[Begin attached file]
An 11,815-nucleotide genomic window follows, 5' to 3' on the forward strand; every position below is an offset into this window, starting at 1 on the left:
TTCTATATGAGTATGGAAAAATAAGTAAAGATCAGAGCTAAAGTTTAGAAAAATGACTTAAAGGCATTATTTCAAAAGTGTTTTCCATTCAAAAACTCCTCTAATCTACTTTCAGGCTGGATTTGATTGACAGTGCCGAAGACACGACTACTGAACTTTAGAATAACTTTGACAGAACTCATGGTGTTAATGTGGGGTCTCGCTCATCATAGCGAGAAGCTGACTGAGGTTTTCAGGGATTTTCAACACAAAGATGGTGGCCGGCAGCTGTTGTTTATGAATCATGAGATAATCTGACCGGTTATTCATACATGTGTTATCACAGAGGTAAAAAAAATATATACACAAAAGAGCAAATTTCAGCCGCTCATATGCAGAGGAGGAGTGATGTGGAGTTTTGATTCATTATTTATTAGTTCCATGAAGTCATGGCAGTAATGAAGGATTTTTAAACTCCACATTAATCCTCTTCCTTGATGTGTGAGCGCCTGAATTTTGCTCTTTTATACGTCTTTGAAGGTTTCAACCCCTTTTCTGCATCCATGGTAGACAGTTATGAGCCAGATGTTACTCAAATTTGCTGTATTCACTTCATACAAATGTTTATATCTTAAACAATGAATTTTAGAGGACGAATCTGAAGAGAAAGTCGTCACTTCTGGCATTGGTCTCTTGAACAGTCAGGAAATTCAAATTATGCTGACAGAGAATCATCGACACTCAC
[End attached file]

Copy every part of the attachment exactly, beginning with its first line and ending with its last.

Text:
An 11,815-nucleotide genomic window follows, 5' to 3' on the forward strand; every position below is an offset into this window, starting at 1 on the left:
TTCTATATGAGTATGGAAAAATAAGTAAAGATCAGAGCTAAAGTTTAGAAAAATGACTTAAAGGCATTATTTCAAAAGTGTTTTCCATTCAAAAACTCCTCTAATCTACTTTCAGGCTGGATTTGATTGACAGTGCCGAAGACACGACTACTGAACTTTAGAATAACTTTGACAGAACTCATGGTGTTAATGTGGGGTCTCGCTCATCATAGCGAGAAGCTGACTGAGGTTTTCAGGGATTTTCAACACAAAGATGGTGGCCGGCAGCTGTTGTTTATGAATCATGAGATAATCTGACCGGTTATTCATACATGTGTTATCACAGAGGTAAAAAAAATATATACACAAAAGAGCAAATTTCAGCCGCTCATATGCAGAGGAGGAGTGATGTGGAGTTTTGATTCATTATTTATTAGTTCCATGAAGTCATGGCAGTAATGAAGGATTTTTAAACTCCACATTAATCCTCTTCCTTGATGTGTGAGCGCCTGAATTTTGCTCTTTTATACGTCTTTGAAGGTTTCAACCCCTTTTCTGCATCCATGGTAGACAGTTATGAGCCAGATGTTACTCAAATTTGCTGTATTCACTTCATACAAATGTTTATATCTTAAACAATGAATTTTAGAGGACGAATCTGAAGAGAAAGTCGTCACTTCTGGCATTGGTCTCTTGAACAGTCAGGAAATTCAAATTATGCTGACAGAGAATCATCGACACTCAC